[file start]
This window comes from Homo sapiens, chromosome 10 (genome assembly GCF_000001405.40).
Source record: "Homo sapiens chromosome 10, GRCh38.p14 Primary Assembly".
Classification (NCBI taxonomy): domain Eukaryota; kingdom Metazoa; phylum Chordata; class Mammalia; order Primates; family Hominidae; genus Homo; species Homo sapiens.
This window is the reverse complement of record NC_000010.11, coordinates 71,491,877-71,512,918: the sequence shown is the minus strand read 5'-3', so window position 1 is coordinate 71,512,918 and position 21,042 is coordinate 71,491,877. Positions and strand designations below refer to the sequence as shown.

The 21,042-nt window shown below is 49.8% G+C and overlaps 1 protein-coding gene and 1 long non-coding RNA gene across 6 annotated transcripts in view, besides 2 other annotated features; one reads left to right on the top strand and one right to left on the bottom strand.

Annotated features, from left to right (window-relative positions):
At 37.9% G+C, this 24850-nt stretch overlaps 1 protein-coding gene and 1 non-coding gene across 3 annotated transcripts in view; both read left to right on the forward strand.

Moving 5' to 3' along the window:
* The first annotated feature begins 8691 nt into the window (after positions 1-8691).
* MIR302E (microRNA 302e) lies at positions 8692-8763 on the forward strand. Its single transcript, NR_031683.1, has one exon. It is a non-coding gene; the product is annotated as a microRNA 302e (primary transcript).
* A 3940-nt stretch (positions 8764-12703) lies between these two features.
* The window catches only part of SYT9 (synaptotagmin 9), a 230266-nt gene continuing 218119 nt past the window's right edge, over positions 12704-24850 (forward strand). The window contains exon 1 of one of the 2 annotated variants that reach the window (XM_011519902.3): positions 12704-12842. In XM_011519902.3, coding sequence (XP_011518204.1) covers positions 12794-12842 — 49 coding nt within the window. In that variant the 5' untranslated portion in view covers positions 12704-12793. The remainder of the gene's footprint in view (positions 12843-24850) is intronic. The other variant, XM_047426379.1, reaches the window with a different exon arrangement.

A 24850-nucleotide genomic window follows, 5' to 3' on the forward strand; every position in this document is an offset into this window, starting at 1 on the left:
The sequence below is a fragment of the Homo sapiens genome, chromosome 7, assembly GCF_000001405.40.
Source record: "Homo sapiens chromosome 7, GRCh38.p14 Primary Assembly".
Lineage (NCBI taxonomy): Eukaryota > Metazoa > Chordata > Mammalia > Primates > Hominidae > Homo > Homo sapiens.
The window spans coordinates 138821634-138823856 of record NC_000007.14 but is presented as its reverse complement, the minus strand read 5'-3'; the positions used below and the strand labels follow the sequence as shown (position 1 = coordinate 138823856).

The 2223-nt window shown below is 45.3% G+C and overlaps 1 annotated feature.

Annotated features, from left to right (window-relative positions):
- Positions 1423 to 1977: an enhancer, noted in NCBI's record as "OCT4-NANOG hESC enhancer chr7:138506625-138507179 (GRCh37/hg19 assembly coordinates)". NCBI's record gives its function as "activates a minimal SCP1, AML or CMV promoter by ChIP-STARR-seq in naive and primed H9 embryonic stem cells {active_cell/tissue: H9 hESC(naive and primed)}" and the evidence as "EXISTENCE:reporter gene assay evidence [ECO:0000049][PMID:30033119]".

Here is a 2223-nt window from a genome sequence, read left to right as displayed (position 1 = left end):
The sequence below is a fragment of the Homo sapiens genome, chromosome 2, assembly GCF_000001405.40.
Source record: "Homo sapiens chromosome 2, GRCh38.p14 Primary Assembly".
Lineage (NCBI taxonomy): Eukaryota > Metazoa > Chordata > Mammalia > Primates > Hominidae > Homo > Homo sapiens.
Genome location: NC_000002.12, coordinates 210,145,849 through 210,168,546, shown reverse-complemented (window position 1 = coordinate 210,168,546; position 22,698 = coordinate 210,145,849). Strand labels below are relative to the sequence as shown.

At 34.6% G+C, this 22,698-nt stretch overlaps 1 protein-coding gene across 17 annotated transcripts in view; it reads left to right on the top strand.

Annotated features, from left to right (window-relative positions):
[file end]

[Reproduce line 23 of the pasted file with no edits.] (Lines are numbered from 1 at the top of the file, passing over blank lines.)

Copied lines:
Source record: "Homo sapiens chromosome 2, GRCh38.p14 Primary Assembly".